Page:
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The Value of a Photographer


So, you want to be a photographer? And why not, it seems to be a valued and respected profession. Or is it?…

Everywhere we look there is the product of a photographer’s work, from newspapers and magazines to online media, to huge advertising hoardings; an unmissable and vital part of the world today. And while those photographers behind the bulk of such work might remain anonymous to ordinary people, there are still names that become renowned: Annie Leibowitz, Mario Testino, Rankin, etc. With such a backdrop, you’d imagine that the profession would be valued.

Indeed, it’s striking how many times in ‘Holywood movies’ when the hero is a photographer, their work admired by everyone. It seems they have no problem deeming it a worthy profession!

Unfortunately, reality doesn’t seem to be quite so rosy. Most professionals these days will be able to tell of endless requests to work for nothing, oh sorry, for valuable credit, but that won’t pay the bills. Just as many know about the growing opinion that the fee photographers ask for weddings is ‘extortionate’, even when figures of £300 (~$398) for a full day are mentioned.

The halcyon days of the paparazzi have passed too, with few media outlets offering anything more than a couple of pounds for a celebrity shot, unless you miraculously manage to catch Prince William ‘in flagrante’ with Jeremy Corbyn! These days the ubiquitous ‘credit’ is mentioned and mostly the picture editors are happy to accept any passers-by image, shot on their phone, for nothing.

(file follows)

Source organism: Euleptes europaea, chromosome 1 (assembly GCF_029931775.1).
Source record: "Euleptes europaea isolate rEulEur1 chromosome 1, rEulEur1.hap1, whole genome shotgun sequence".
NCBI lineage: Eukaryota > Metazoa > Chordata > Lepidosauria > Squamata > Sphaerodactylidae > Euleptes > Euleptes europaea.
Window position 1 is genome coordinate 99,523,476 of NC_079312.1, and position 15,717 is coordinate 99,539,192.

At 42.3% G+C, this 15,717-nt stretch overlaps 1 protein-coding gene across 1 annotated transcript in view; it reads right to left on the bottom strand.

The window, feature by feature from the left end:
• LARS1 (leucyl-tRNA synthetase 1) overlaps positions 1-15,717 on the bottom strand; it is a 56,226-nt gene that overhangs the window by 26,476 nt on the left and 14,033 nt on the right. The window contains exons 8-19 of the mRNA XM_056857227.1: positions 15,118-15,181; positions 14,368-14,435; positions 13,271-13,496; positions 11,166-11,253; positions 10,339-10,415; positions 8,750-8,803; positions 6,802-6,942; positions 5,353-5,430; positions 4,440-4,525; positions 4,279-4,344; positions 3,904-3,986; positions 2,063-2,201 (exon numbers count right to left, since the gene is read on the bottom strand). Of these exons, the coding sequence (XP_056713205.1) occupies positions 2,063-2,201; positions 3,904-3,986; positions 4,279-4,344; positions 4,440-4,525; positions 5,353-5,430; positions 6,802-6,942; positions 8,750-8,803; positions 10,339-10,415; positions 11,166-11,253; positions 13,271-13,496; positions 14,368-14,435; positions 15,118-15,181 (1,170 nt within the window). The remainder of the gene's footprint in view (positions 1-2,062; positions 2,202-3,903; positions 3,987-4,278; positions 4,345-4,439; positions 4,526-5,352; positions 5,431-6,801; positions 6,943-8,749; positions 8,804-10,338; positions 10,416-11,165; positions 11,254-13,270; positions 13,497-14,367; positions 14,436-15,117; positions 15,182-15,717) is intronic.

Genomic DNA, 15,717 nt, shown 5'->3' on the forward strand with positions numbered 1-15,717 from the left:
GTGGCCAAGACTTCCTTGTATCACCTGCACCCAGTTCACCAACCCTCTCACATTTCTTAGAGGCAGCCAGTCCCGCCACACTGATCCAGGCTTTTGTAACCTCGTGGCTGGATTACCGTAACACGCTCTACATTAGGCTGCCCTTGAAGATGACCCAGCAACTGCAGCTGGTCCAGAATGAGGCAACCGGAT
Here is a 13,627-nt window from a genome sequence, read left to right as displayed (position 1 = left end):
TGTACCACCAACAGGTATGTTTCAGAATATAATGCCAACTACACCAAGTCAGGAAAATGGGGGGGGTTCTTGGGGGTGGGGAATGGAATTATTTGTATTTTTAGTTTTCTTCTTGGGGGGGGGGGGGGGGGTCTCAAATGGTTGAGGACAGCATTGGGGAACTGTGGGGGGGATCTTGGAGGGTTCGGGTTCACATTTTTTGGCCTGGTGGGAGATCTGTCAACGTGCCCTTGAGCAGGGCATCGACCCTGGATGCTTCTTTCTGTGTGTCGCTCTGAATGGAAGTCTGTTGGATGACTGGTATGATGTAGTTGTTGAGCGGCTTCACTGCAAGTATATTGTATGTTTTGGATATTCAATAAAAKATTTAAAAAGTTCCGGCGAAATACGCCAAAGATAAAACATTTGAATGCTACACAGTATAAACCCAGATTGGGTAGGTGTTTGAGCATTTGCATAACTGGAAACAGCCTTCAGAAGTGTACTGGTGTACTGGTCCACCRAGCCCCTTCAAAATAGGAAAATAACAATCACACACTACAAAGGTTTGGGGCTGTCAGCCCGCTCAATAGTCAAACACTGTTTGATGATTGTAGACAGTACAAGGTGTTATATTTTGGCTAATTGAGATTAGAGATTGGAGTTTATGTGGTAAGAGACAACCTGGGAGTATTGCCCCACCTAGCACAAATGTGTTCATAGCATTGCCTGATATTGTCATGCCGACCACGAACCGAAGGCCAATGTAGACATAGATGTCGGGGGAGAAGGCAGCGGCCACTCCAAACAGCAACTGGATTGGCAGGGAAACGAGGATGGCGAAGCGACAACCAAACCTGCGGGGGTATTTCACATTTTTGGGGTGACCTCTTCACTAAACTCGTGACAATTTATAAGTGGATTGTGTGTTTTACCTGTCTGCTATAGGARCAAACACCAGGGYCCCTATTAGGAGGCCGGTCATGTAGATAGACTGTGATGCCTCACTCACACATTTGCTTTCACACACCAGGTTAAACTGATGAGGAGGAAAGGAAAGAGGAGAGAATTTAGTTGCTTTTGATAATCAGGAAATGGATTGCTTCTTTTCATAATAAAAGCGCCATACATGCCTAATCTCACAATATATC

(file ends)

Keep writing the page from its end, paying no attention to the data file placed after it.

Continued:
That’s all clearly bad, but just how low has the lot of a photographer become? Well in the last couple of days I think I have been made aware of how far down the league table photography has fallen.

First to appear, innocuous enough and a fairly typical story, was an article highlighting the position of the local bus drivers. They are having a series of strikes to fight for better pay and the figures involved were featured. This indicated an average wage for a bus driver here in Liverpool is approximately £23,000 to £24,000 ($30,500 to $31,800) per annum. I won’t discuss the particular merits of the job itself, but I don’t think it presumptuous to suggest that the requirements to do it are particularly high, nor the skills especially onerous. There is, of course, plenty of scope to argue over whether the reward is sufficient.

But then a day or two later it was all brought into stark reality when an email landed in my inbox.

There was a job available, in Salford, for a photographer! Full time, ‘fashion’, to provide product and promotional shots for a clothing supplier. The requirements are reasonably demanding, as you might expect: a photographic degree, plenty of fashion experience, and fully conversant with Lightroom and Photoshop, amongst other details. And the reward for this highly qualified and experienced photographer? Well here is the advertisement:

So there you have it. Work hard for several years for your degree, put in a lot of graft getting experience and, if you’re really lucky, someone will hire you for the minimum wage. Now doesn’t photography sound like a great career choice? I might just become a bus driver!

P.S. Just in case you need it for reference, here is the direct link to the advert in question.

About the author: Peter Kelly is a full time photographer based in Liverpool, UK. He offers his photography services through his business, Captivating Photography.